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IASB Chairman speaks on how high-quality accounting standards can help resist the incentives for short-termism

  • IFRS - IASB Image

Dec 19, 2019

On December 19, 2019, the International Accounting Standards Board (IASB) released a speech by IASB Chairman Hans Hoogervorst given at the 9th Symposium on Accounting Research hosted by the French standard-setter ANC. In his speech, he talked about the importance of high-quality accounting standards in supporting long-term investment.

Mr. Hoogervorst's speech followed two tracks. First he showed how the IASB's projets on primary financial statements and on wider corporate reporting will help companies to better explain their long-term performance to investors. He then turned to the accounting treatment of equity investments.

In the exposure draft of a new standard on general presentation and disclosures in financial statements the IASB published earlier this week, the IAS proposes defining operating profit, which will enhance comparability and become a powerful instrument for companies to explain their long-term performance to investors. The exposure draft also proposes a note in which companies will have to identify elements of income and expense which are ‘unusual’ in the sense they have limited predictive value. The IASB believes that the proposals will help investors gain insight into the persistence of earnings and will also help companies better explain their long-term strategy.

The IASB also believes that the work around updating the Management Commentary Practice Statement is important in helping companies tell their long-term story to investors. Elements that may be essential to a company’s long-term strategy often escape the financial statements, such as its business model, its intangible resources, the business environment it operates in, and more forward-looking information. Especially on information on intangibles and sustainability, which are becoming critical a company’s long-term viability, the current practice statement says little.

Mr. Hoogervorst then turned to short-term volatility vs. the long-term perspective. He explained that looking at the long term does not imply that that short-term economic phenomena can be ignored:

If short-term volatility in the financial statements reflects real economic volatility, it should not be discarded or ironed out in an artificial way. [...] Companies or investors that take a long-term view, must be able to withstand the inevitable short-term fickleness of the marketplace.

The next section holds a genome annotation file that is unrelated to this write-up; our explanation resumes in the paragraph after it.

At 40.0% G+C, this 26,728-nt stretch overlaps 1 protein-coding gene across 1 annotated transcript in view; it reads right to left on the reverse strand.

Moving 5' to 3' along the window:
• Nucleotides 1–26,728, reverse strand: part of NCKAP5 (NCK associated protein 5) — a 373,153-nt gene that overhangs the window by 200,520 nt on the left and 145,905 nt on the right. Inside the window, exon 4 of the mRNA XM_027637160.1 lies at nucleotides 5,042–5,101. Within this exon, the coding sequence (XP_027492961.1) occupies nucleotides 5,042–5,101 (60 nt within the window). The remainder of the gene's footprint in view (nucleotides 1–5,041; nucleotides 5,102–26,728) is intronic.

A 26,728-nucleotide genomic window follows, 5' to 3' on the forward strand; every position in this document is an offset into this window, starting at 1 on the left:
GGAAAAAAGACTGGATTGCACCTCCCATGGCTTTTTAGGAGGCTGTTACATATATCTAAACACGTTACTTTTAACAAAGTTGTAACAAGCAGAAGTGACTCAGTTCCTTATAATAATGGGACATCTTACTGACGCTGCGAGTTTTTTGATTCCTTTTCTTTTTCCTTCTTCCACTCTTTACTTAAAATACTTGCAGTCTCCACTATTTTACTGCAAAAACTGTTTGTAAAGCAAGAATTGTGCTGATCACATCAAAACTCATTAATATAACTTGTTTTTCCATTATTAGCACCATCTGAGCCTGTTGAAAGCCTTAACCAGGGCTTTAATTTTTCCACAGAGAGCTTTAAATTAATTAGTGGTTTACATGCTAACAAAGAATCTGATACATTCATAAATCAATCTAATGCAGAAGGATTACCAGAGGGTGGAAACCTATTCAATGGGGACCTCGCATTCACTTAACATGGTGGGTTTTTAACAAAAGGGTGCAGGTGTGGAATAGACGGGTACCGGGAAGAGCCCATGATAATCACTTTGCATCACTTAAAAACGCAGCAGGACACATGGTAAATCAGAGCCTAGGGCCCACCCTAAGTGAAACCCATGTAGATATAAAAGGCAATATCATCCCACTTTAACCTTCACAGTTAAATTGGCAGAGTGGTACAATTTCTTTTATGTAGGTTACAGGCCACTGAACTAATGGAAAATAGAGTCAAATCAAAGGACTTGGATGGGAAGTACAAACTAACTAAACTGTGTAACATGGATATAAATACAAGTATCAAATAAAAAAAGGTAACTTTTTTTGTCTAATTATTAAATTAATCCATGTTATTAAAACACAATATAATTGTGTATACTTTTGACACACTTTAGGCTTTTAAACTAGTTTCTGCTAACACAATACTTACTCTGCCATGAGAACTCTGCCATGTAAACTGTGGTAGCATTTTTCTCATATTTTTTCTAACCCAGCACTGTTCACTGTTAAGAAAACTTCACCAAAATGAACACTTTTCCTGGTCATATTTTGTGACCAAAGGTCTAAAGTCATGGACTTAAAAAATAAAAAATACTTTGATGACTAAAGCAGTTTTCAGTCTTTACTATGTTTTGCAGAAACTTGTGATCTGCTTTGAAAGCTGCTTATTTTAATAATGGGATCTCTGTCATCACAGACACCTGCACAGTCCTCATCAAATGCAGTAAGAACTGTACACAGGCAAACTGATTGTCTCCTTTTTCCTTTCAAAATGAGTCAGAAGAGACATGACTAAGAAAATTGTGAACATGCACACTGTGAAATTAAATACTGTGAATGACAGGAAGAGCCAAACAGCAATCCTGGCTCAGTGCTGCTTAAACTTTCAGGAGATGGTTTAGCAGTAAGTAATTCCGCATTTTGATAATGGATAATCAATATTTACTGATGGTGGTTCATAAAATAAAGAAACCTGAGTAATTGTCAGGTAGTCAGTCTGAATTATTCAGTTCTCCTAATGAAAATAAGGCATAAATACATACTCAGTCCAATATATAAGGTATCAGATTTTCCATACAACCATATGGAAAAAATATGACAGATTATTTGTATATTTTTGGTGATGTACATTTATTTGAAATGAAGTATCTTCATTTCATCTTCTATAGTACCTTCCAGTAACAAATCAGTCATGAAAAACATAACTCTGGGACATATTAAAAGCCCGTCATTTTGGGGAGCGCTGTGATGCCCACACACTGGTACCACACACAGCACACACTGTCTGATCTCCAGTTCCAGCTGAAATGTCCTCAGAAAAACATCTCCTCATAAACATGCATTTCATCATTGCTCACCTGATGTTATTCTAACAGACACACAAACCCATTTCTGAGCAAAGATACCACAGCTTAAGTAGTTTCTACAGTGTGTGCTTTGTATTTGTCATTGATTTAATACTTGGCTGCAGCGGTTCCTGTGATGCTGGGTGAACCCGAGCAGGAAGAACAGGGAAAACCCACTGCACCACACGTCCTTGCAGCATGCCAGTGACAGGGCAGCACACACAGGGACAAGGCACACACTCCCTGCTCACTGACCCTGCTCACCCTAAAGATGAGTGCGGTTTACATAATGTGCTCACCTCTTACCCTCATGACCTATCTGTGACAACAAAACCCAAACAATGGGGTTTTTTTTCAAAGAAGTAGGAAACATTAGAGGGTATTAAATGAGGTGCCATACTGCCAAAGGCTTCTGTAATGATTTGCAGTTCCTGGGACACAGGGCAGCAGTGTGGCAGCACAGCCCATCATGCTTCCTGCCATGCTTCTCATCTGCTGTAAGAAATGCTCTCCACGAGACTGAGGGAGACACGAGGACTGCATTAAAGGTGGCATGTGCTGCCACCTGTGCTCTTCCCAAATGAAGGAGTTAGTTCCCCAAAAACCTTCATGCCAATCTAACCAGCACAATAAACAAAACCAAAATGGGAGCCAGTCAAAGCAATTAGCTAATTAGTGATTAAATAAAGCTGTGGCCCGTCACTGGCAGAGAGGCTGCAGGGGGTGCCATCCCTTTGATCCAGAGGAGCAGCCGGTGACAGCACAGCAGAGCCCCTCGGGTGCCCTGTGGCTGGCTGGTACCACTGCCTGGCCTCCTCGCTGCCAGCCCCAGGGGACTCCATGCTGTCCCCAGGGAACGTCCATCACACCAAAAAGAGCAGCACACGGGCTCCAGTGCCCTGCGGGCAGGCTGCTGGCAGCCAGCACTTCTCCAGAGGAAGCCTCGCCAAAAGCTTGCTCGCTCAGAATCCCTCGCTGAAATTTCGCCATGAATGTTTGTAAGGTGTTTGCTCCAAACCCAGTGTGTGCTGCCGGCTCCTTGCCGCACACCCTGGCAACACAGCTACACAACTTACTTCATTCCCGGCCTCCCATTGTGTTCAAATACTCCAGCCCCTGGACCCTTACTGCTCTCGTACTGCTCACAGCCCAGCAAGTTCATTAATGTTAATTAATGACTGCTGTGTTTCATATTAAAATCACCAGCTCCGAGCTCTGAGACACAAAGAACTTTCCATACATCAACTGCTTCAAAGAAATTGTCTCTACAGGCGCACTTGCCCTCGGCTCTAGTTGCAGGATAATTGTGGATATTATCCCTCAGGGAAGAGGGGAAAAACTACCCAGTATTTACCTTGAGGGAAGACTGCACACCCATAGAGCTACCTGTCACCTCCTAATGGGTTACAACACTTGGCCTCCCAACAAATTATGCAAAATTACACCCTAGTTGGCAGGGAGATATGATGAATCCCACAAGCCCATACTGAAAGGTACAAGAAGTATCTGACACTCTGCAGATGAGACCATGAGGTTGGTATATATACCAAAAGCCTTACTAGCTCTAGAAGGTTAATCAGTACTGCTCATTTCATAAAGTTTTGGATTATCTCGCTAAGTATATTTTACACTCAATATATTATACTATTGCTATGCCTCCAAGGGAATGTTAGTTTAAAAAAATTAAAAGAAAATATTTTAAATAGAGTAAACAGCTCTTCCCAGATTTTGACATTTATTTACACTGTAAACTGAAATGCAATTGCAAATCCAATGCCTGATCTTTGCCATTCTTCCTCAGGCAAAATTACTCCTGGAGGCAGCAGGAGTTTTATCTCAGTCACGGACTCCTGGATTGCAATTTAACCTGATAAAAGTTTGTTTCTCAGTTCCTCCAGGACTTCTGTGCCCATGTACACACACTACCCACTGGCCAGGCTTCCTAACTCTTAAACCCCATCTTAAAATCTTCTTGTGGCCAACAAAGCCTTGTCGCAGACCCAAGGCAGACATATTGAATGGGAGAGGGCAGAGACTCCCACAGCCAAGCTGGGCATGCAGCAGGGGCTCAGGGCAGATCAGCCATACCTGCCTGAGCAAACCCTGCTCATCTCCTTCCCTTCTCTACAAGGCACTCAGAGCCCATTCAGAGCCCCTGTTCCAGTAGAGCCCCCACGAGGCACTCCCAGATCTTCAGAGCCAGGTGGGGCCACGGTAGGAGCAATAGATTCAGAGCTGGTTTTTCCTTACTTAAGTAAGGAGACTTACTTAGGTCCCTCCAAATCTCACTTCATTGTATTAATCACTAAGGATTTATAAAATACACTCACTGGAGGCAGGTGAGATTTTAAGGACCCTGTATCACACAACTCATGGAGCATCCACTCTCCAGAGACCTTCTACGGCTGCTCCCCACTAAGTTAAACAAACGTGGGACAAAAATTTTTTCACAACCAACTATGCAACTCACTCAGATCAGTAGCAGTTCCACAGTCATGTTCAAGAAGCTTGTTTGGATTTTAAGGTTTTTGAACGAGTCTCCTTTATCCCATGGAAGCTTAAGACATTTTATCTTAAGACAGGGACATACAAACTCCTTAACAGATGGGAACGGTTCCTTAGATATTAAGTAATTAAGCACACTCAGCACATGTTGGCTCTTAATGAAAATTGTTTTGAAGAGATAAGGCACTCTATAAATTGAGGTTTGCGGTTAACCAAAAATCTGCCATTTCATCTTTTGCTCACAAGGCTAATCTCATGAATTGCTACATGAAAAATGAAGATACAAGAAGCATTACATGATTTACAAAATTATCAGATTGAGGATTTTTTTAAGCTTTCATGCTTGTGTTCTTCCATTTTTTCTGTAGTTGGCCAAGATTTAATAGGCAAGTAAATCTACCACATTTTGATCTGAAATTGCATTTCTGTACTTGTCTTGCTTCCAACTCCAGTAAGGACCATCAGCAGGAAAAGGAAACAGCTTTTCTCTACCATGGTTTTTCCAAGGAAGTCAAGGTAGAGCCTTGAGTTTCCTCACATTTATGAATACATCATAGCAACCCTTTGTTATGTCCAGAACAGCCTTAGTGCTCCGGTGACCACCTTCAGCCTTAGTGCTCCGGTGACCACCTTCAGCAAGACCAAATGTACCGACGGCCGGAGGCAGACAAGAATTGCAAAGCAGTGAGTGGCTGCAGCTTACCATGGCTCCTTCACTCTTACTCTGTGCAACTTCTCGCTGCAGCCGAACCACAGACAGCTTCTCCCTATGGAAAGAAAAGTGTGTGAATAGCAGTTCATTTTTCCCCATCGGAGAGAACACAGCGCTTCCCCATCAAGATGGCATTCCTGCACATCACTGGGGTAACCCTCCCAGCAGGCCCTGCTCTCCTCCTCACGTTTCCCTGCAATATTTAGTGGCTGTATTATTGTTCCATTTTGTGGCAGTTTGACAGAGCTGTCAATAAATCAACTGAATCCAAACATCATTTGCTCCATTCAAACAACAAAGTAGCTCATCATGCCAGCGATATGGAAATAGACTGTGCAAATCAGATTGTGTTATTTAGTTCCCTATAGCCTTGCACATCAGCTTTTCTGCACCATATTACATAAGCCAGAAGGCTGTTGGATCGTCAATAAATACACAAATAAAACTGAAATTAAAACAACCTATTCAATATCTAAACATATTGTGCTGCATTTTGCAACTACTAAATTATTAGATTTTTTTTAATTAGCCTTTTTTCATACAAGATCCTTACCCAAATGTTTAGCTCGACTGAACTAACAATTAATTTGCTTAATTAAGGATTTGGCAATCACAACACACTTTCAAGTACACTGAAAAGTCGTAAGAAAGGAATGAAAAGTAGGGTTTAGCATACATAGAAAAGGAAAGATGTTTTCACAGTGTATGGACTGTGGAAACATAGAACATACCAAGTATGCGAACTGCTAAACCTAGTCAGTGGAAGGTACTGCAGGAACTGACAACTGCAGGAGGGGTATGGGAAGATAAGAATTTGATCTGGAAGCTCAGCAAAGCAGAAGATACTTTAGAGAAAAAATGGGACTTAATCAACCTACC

Mr. Hoogervorst noted that in IFRS 9 the IASB abolished the available-for-sale (AFS) category for equity investments and fair value through profit or loss became the default requirement for equity investments. He stated that ever since, some stakeholders have suggested this accounting treatment is a disincentive for long-term investment in equity instruments as it could lead to more short-term volatility in the income statement. And he noted that he could perfectly well understand these comments as "the AFS category for equity investments in IAS 39 [...] provided a perfect instrument for companies to smooth their income statement over time".

Mr. Hoogervorst actually provided an example of an actual company that tended to release larger quantities of AFS reserves when its net earnings before AFS were under pressure. This form accounting was perfectly in accordance with the requirements of IAS 39, yet it did not fully reflect the performance of the company: The deteriorating performance of the company was less clearly visible to investors. Therefore, Mr Hoogervorst stated, he strongly believed in accounting standards that minimise the scope for earnings management. Nevertheless, stated the belief that AFS will probably be one of the hot topics in the post-implementation review of IFRS 9, which will be able to draw on the experience of companies around the world that have already adopted IFRS 9.

Mr. Hoogervorst concluded his speech by stating that: "Long-term goals should also be subject to the scrutiny of shorter-term performance measures. Otherwise, how would you know that you are on track?"

Review the full speech on the IASB's website.

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